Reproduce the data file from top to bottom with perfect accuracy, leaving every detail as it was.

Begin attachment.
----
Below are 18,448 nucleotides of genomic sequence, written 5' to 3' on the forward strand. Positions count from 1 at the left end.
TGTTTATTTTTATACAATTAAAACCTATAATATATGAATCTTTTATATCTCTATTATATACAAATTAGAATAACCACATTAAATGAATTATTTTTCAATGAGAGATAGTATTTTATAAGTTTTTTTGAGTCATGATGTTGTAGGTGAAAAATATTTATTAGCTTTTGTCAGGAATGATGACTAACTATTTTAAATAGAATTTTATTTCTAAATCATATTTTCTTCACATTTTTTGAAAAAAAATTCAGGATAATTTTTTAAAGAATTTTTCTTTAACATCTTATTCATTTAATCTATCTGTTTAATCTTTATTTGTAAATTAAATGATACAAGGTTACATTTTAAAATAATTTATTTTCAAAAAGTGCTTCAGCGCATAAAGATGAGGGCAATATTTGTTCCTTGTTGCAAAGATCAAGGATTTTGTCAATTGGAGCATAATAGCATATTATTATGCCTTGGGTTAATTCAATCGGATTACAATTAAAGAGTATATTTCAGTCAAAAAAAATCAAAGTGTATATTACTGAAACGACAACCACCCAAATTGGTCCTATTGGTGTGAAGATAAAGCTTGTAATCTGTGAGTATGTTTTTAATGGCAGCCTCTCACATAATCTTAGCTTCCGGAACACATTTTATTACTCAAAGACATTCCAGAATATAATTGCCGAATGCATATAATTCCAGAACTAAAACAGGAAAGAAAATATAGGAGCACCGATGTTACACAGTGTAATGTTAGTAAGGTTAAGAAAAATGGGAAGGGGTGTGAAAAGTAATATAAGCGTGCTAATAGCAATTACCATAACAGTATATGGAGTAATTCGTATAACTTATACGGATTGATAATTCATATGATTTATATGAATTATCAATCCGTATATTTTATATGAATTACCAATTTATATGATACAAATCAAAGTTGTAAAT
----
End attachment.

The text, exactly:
Below are 18,448 nucleotides of genomic sequence, written 5' to 3' on the forward strand. Positions count from 1 at the left end.
TGTTTATTTTTATACAATTAAAACCTATAATATATGAATCTTTTATATCTCTATTATATACAAATTAGAATAACCACATTAAATGAATTATTTTTCAATGAGAGATAGTATTTTATAAGTTTTTTTGAGTCATGATGTTGTAGGTGAAAAATATTTATTAGCTTTTGTCAGGAATGATGACTAACTATTTTAAATAGAATTTTATTTCTAAATCATATTTTCTTCACATTTTTTGAAAAAAAATTCAGGATAATTTTTTAAAGAATTTTTCTTTAACATCTTATTCATTTAATCTATCTGTTTAATCTTTATTTGTAAATTAAATGATACAAGGTTACATTTTAAAATAATTTATTTTCAAAAAGTGCTTCAGCGCATAAAGATGAGGGCAATATTTGTTCCTTGTTGCAAAGATCAAGGATTTTGTCAATTGGAGCATAATAGCATATTATTATGCCTTGGGTTAATTCAATCGGATTACAATTAAAGAGTATATTTCAGTCAAAAAAAATCAAAGTGTATATTACTGAAACGACAACCACCCAAATTGGTCCTATTGGTGTGAAGATAAAGCTTGTAATCTGTGAGTATGTTTTTAATGGCAGCCTCTCACATAATCTTAGCTTCCGGAACACATTTTATTACTCAAAGACATTCCAGAATATAATTGCCGAATGCATATAATTCCAGAACTAAAACAGGAAAGAAAATATAGGAGCACCGATGTTACACAGTGTAATGTTAGTAAGGTTAAGAAAAATGGGAAGGGGTGTGAAAAGTAATATAAGCGTGCTAATAGCAATTACCATAACAGTATATGGAGTAATTCGTATAACTTATACGGATTGATAATTCATATGATTTATATGAATTATCAATCCGTATATTTTATATGAATTACCAATTTATATGATACAAATCAAAGTTGTAAAT